• Crisis Severity ?
    0 Very low
    Very high 5
  • Impact ?
    0 Very low
    Very high 5
  • Humanitarian Conditions ?
    0 Very low
    Very high 5
  • Complexity ?
    0 Very low
    Very high 5
  • Access Constraints ?
    No constraints
    Extreme constraints

Key figures

  • 14,829,000 Total population [?]
  • 14,829,000 People affected [?]
  • 13,052,000 People displaced [?]
  • 11,708,000 People in Need [?]



At least 224,000 civilians, including 29,000 children, have died as a result of conflict since the civil war began in 2011. ?An estimated 11.7 million people are in need of humanitarian assistance. ?6.2 million are internally displaced and 6.8 million refugees have left the country, mostly to neighbouring Lebanon, Turkey and Jordan.  ?

The humanitarian needs in Syria are severe across all sectors, with health, shelter, and food needs most critical in areas where fighting continues, including governorates in the northwest and northeast of the country. Protection interventions are required countrywide. Access for humanitarians remains extremely problematic, even in areas retaken by the Syrian Arab Army. ?

Since late 2015, the Syrian Arab Army has been slowly regaining territory across the country. With only governorates in the northeast and northwest remaining outside government control, the war is widely seen as entering its final and possibly most violent stages. Turkish, Russian, Iranian, American, and Syrian troops are stationed inside Syria, as well as a range of non-state armed groups ranging from more moderate opposition groups to Salafist Jihadi groups. 


Latest Developments


ACAPS' team is daily monitoring the impact of the COVID-19 pandemic. Find more information related to the outbreak.

For more information on the humanitarian impact of the COVID-19 outbreak, please see the relevant paragraph below.

16/07/2020: Eleven confirmed cases of COVID-19 were registered in northwest Syria as of 15 July: eight cases in Idleb governorate and three in Aleppo governorate (Azaz). Three doctors and a nurse were among the confirmed cases. Observers fear a potentially extensive outbreak in the area, which hosts hundreds of overcrowded IDP camps and has extremely limited healthcare capacity. The announcement comes as the Bab al Salam border crossing connecting Turkey and northwest Syria was closed on 11 July following UNSC resolution 2533. In May, medical supplies transiting through Bab al Salam reached one million people, and around 800,000 IDPs were served through the crossing point. The closure’s impact on people in need is still unclear, but humanitarian organisations will have to reshuffle their logistics and undertake more complex, costly, and risky delivery operations. The Bab al Hawa crossing between Turkey and northwest Syria will remain operational for one year.?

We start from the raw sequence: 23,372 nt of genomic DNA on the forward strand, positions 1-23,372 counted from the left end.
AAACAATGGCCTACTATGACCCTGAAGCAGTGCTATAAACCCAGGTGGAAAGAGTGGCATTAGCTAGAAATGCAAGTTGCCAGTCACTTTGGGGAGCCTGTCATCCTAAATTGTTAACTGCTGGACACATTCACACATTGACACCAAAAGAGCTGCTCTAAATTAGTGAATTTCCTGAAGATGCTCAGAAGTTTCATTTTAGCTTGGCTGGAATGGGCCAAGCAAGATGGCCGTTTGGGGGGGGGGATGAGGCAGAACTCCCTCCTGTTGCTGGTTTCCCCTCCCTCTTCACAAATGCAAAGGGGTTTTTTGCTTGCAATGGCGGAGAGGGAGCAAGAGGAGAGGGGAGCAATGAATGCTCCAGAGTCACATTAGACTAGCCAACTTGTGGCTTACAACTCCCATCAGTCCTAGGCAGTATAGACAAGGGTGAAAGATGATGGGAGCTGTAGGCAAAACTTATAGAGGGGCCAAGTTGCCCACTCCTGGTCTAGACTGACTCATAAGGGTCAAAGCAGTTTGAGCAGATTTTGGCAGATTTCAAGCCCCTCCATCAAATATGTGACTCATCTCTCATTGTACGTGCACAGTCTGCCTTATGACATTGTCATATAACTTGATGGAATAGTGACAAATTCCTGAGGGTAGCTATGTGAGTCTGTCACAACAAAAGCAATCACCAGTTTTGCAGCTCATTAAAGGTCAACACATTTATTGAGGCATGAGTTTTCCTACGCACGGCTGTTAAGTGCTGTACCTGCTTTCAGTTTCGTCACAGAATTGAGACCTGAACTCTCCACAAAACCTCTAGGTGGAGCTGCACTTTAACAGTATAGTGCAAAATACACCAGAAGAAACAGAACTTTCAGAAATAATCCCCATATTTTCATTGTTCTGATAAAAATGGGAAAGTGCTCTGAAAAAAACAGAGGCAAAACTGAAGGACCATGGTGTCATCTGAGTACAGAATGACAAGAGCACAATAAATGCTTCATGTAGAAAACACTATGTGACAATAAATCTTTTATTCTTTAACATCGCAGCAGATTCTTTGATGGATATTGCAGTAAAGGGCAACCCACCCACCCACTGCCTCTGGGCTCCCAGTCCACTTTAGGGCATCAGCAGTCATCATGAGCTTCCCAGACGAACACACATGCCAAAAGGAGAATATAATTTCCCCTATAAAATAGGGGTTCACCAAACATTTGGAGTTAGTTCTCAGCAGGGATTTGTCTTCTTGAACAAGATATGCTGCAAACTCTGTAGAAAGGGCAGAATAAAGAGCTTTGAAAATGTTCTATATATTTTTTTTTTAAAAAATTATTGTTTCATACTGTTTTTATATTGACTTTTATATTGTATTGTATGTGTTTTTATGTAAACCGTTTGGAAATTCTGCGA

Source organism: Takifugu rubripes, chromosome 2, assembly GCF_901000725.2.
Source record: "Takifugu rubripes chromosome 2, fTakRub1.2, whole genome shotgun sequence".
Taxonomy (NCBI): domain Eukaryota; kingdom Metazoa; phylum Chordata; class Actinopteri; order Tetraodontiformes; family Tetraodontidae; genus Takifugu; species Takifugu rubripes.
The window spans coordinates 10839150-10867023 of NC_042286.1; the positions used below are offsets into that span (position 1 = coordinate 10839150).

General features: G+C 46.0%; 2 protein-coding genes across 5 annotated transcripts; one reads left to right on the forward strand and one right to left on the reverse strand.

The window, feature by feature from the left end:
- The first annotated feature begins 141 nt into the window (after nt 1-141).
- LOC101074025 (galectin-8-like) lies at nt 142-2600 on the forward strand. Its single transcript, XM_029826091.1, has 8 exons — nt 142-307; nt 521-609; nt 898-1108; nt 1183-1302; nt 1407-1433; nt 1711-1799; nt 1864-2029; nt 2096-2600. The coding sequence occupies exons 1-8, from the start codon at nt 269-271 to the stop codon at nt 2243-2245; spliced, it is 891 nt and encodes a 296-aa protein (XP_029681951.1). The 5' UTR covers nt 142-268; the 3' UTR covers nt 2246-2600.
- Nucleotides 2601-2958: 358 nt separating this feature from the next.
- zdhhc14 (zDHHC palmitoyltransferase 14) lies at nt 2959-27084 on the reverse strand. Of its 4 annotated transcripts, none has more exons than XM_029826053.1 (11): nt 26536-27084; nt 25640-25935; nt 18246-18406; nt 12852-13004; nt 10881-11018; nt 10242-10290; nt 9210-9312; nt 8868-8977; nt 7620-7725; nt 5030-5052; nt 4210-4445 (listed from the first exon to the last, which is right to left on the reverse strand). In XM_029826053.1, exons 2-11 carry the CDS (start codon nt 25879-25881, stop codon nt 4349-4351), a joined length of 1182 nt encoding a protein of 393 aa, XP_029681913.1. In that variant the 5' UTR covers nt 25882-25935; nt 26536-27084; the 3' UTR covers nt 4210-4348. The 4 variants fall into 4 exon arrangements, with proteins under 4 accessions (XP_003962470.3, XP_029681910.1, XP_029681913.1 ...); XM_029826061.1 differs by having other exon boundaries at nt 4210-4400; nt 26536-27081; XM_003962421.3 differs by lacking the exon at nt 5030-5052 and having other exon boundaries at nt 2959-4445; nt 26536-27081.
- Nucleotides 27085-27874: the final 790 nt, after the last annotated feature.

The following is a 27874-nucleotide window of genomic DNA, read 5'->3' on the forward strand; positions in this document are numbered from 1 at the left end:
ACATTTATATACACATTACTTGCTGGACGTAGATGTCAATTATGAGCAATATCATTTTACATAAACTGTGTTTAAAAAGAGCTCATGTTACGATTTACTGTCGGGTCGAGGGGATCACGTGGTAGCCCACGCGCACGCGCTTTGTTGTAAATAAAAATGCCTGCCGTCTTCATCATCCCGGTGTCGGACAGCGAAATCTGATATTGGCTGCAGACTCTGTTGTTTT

Humanitarian Access


Extreme Constraints 

Humanitarians in Syria are still facing extreme access constraints, compounded by COVID-19 containment measures. Since March, medical patients wanting to cross into Turkey have not accessed health services due to border closures to contain the outbreak. Humanitarians need to request authorisations connected to COVID-19 from EU member states’ authorities managing sanctions, specifically for the supply and distribution of medical items such as ethanol, isopropanol, and sodium hypochlorite. COVID-19 measures imposed both in Syria and by the Kurdistan Regional Government (KRG) in Iraq have affected humanitarian deployments and aid delivery from Iraq into Syria.

Read more in the latest ACAPS Humanitarian Access Overview.

COVID-19 Outbreak


Syria has registered 417 confirmed cases of COVID-19 and 19 related deaths, as of 14 July. Additionally, north-east Syria authorities reported six confirmed cases, while four medical staff tested positive in the north-west, two in Idleb governorate and two in the Aleppo governorate. Areas of concern remain crowded IDP camps in Idleb and Al Hasakeh where containment measures are difficult to enforce and coping capacities low. Bigger cities with high density populations such as Homs, Aleppo, and Damascus also remain at higher risk of virus spread. Lockdown measures have been relaxed countrywide starting in June. However, increasing food prices and higher unemployment rates due to COVID-19 restrictions are exacerbating an already dire economic situation, exposing more Syrians to food insecurity. The UN called for an immediate countrywide ceasefire to allow an unrestricted COVID-19 response, but exchange of fire has been observed in the northwest, where an estimated 2.7 million remain displaced. Some exemptions for the movement of relief items and workers have been implemented countrywide, but humanitarian operations are still affected by COVID-19 restrictions, especially in the north-east.?


Key Priorities


Protection: 13.2 million people, including 4.1 million children, are estimated in need of protection assistance. ?

WASH: 6.2 million people need acute WASH-assistance. ?

Health: 13.2 million people require health assistance. The conflict has significantly damaged health facilities. Fuel shortages further hamper access to health services. ?

Food security:  9.3 million people are food insecure as of May 2020, with another 2.2 million at risk of falling into food insecurity. Food prices are higher than a year ago: the cost of a WFP food basket is 133% higher in May 2020 than it was in May 2019.?